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Chantell’s girls trip to Maui

Training in Edmonton through the winter months isn’t as bad as people seem to think.  Our trails are well maintained and groomed through the winter and it doesn’t hurt that we have to most urban trails in North America.  The one thing we are lacking however is sunlight and Vitamin D.  This is why I didn’t hesitate to book my flight to Maui for a week of cycling, some heat and sunshine with some of my rad friends.

I arrived in Maui a day late but ready to ride.  We “eased” into the week of riding with the West Maui loop.  This ride is spectacular to say the least….tonnes of amazing views of the Maui coast, lots of climbing (1200m worth) and smooth roads.  It was so nice to be in the sun, sweating and pedaling my bike. It was also nice to ride my road bike which I hadn’t been on for the whole winter.  I was pleasantly reminded how amazing my road bike is.  It is so light and agile compared to my Fat Bike or my Cross bike with fenders and studded tires.  I would say my road bike would be at least 10 lbs lighter than the bikes I ride in the winter.  We finished the ride off the 96km ride in 4 hours feeling great and went straight to the ocean to float around for a bit of recovery.  Loved every second of it.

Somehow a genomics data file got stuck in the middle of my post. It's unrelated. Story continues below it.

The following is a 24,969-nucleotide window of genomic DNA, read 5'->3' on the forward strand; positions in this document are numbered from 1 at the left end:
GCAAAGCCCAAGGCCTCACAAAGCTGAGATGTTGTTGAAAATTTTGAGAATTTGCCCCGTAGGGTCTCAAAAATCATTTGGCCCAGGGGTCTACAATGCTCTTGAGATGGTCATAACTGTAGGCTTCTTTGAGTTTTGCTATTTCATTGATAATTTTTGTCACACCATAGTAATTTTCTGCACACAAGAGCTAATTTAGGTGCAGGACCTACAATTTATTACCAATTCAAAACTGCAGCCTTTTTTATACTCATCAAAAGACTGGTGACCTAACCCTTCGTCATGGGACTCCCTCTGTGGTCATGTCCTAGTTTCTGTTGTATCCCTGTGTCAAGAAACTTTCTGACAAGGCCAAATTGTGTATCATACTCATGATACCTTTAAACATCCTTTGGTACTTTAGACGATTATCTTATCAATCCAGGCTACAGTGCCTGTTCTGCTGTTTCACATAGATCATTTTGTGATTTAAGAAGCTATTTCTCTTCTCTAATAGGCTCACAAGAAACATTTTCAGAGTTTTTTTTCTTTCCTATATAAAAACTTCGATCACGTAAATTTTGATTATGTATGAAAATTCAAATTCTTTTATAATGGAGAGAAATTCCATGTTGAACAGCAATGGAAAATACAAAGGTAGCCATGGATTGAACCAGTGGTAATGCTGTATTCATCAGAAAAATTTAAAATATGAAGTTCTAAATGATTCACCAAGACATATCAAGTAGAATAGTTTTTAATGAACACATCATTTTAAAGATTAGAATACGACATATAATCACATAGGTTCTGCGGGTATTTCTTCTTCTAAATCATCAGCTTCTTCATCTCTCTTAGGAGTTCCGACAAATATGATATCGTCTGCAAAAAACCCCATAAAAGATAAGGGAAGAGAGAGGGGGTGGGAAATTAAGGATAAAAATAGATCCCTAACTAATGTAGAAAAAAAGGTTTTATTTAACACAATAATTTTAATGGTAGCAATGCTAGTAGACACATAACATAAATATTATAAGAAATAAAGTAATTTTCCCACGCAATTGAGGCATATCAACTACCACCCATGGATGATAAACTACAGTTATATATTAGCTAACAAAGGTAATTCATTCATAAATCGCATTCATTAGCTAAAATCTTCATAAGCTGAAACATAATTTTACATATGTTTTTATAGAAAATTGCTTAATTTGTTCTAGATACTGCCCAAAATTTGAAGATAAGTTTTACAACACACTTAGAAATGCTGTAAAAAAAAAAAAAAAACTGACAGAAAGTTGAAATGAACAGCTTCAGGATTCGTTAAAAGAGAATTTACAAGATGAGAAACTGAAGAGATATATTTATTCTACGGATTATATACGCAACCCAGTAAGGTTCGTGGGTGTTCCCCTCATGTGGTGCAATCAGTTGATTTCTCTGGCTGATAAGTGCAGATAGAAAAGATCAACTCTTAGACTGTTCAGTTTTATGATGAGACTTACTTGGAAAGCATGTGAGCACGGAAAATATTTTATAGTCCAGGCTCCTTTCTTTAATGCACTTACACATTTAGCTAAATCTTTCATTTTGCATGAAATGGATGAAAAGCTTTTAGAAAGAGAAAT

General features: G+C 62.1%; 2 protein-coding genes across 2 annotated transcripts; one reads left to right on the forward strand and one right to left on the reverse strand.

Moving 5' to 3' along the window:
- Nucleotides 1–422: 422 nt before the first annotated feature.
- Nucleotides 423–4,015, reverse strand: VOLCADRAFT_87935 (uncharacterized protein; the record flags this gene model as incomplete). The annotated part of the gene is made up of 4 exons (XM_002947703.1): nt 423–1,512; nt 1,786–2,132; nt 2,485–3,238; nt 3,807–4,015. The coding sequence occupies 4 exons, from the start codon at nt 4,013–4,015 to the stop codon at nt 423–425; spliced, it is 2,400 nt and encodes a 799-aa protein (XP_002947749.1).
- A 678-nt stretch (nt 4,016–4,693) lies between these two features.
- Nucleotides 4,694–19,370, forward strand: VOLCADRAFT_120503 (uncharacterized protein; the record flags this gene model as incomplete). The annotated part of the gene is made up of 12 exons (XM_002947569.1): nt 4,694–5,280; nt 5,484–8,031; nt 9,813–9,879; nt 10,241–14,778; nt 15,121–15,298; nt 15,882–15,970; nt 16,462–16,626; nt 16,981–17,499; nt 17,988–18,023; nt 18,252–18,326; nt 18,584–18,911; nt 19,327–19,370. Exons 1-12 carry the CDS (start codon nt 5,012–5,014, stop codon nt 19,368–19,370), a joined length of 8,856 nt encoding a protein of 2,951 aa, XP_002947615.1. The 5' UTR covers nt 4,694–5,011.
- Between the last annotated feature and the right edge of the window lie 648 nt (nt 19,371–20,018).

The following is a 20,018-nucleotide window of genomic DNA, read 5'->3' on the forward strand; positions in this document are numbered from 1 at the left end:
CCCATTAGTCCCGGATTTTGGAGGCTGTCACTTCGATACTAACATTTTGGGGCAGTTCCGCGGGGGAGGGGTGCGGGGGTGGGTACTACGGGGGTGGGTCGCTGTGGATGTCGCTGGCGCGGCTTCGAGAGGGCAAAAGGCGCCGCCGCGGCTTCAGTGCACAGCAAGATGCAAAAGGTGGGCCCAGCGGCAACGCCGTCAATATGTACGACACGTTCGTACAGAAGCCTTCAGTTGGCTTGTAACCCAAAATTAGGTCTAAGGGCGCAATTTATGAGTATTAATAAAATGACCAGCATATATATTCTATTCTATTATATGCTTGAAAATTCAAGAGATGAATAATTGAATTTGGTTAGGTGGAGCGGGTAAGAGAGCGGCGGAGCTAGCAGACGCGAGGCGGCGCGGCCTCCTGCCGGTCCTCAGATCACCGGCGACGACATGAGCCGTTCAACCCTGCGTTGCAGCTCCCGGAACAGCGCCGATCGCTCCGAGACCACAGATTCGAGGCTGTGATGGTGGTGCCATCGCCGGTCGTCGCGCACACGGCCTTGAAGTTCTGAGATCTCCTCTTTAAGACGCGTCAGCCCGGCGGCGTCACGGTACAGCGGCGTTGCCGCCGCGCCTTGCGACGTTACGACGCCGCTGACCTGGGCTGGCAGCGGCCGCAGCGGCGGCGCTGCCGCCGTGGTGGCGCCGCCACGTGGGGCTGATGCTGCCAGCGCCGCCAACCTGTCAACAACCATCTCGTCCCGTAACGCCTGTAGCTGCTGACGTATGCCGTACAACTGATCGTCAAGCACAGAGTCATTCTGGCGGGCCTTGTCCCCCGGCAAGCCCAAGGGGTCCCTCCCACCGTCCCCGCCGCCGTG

Next day was the big day: Haleakala.  Ok, cool I always wanted to ride to the top.    The amazing thing is…my friends are actually crazier than I am.  (Most everyone thinks I am “hardcore” or “crazy” …these girls actually hands down might be a bit crazier than me…but I still love them) .  They wanted to start from Makena.  I didn’t have a clue where that was or how far away from the start of the Volcano it was which I guess was probably a good thing otherwise I may have revolted on the ride.   When we started riding however, I was thinking “where the hell is the Volcano, I can’t even see it…this can’t be a good.”  The thing about riding Haleakala is that there isn’t really anywhere to stop once you get going.  I packed 4 bars and a pear to eat and 2 bottles of electrolytes.  About 2 hours in we stopped at a Church to refill (ie chug 2 bottles of water).  This would be our last stop for a while.  It was a super-hot day with no clouds in sight and I think we were all feeling it as we were still a bit sun burnt from the day before.

Haleakala at 6000ft and above the clouds

Haleakala at 6000ft and above the clouds